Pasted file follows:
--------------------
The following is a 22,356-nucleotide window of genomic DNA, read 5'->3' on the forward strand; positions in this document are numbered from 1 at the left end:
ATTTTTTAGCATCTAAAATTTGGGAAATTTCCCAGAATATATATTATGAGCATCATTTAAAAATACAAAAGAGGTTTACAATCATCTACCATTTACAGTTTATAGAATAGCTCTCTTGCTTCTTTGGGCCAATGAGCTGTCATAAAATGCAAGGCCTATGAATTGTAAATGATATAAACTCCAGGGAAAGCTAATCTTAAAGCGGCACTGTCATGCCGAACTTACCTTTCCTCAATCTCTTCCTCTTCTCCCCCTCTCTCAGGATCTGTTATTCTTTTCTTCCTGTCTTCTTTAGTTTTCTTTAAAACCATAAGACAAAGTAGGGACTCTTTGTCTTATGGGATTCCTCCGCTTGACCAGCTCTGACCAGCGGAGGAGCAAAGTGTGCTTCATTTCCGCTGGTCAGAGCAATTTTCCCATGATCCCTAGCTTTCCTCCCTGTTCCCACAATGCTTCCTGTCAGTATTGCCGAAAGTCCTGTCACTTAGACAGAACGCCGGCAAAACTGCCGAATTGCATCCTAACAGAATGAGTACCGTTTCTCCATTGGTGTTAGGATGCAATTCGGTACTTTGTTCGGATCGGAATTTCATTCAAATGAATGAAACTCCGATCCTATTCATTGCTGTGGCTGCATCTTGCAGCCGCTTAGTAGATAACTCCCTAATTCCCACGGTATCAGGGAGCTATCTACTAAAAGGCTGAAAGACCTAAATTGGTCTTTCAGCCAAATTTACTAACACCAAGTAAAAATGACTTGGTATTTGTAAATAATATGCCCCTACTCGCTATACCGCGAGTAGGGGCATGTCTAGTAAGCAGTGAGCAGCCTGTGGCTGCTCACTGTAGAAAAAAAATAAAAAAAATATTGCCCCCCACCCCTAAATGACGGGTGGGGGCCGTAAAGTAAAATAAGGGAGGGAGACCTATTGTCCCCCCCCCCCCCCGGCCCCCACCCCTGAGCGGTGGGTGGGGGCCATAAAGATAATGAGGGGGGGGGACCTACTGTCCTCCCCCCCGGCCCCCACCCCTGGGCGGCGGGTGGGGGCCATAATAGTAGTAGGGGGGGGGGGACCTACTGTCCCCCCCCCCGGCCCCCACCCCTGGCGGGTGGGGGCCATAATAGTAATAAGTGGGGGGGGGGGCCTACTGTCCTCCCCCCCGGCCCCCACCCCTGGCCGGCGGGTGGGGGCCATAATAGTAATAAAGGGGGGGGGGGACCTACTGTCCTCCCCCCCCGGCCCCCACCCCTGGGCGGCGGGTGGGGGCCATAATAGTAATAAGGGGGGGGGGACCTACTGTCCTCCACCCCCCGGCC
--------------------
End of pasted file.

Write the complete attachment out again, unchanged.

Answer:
The following is a 22,356-nucleotide window of genomic DNA, read 5'->3' on the forward strand; positions in this document are numbered from 1 at the left end:
ATTTTTTAGCATCTAAAATTTGGGAAATTTCCCAGAATATATATTATGAGCATCATTTAAAAATACAAAAGAGGTTTACAATCATCTACCATTTACAGTTTATAGAATAGCTCTCTTGCTTCTTTGGGCCAATGAGCTGTCATAAAATGCAAGGCCTATGAATTGTAAATGATATAAACTCCAGGGAAAGCTAATCTTAAAGCGGCACTGTCATGCCGAACTTACCTTTCCTCAATCTCTTCCTCTTCTCCCCCTCTCTCAGGATCTGTTATTCTTTTCTTCCTGTCTTCTTTAGTTTTCTTTAAAACCATAAGACAAAGTAGGGACTCTTTGTCTTATGGGATTCCTCCGCTTGACCAGCTCTGACCAGCGGAGGAGCAAAGTGTGCTTCATTTCCGCTGGTCAGAGCAATTTTCCCATGATCCCTAGCTTTCCTCCCTGTTCCCACAATGCTTCCTGTCAGTATTGCCGAAAGTCCTGTCACTTAGACAGAACGCCGGCAAAACTGCCGAATTGCATCCTAACAGAATGAGTACCGTTTCTCCATTGGTGTTAGGATGCAATTCGGTACTTTGTTCGGATCGGAATTTCATTCAAATGAATGAAACTCCGATCCTATTCATTGCTGTGGCTGCATCTTGCAGCCGCTTAGTAGATAACTCCCTAATTCCCACGGTATCAGGGAGCTATCTACTAAAAGGCTGAAAGACCTAAATTGGTCTTTCAGCCAAATTTACTAACACCAAGTAAAAATGACTTGGTATTTGTAAATAATATGCCCCTACTCGCTATACCGCGAGTAGGGGCATGTCTAGTAAGCAGTGAGCAGCCTGTGGCTGCTCACTGTAGAAAAAAAATAAAAAAAATATTGCCCCCCACCCCTAAATGACGGGTGGGGGCCGTAAAGTAAAATAAGGGAGGGAGACCTATTGTCCCCCCCCCCCCCCGGCCCCCACCCCTGAGCGGTGGGTGGGGGCCATAAAGATAATGAGGGGGGGGGACCTACTGTCCTCCCCCCCGGCCCCCACCCCTGGGCGGCGGGTGGGGGCCATAATAGTAGTAGGGGGGGGGGGACCTACTGTCCCCCCCCCCGGCCCCCACCCCTGGCGGGTGGGGGCCATAATAGTAATAAGTGGGGGGGGGGGCCTACTGTCCTCCCCCCCGGCCCCCACCCCTGGCCGGCGGGTGGGGGCCATAATAGTAATAAAGGGGGGGGGGGACCTACTGTCCTCCCCCCCCGGCCCCCACCCCTGGGCGGCGGGTGGGGGCCATAATAGTAATAAGGGGGGGGGGACCTACTGTCCTCCACCCCCCGGCC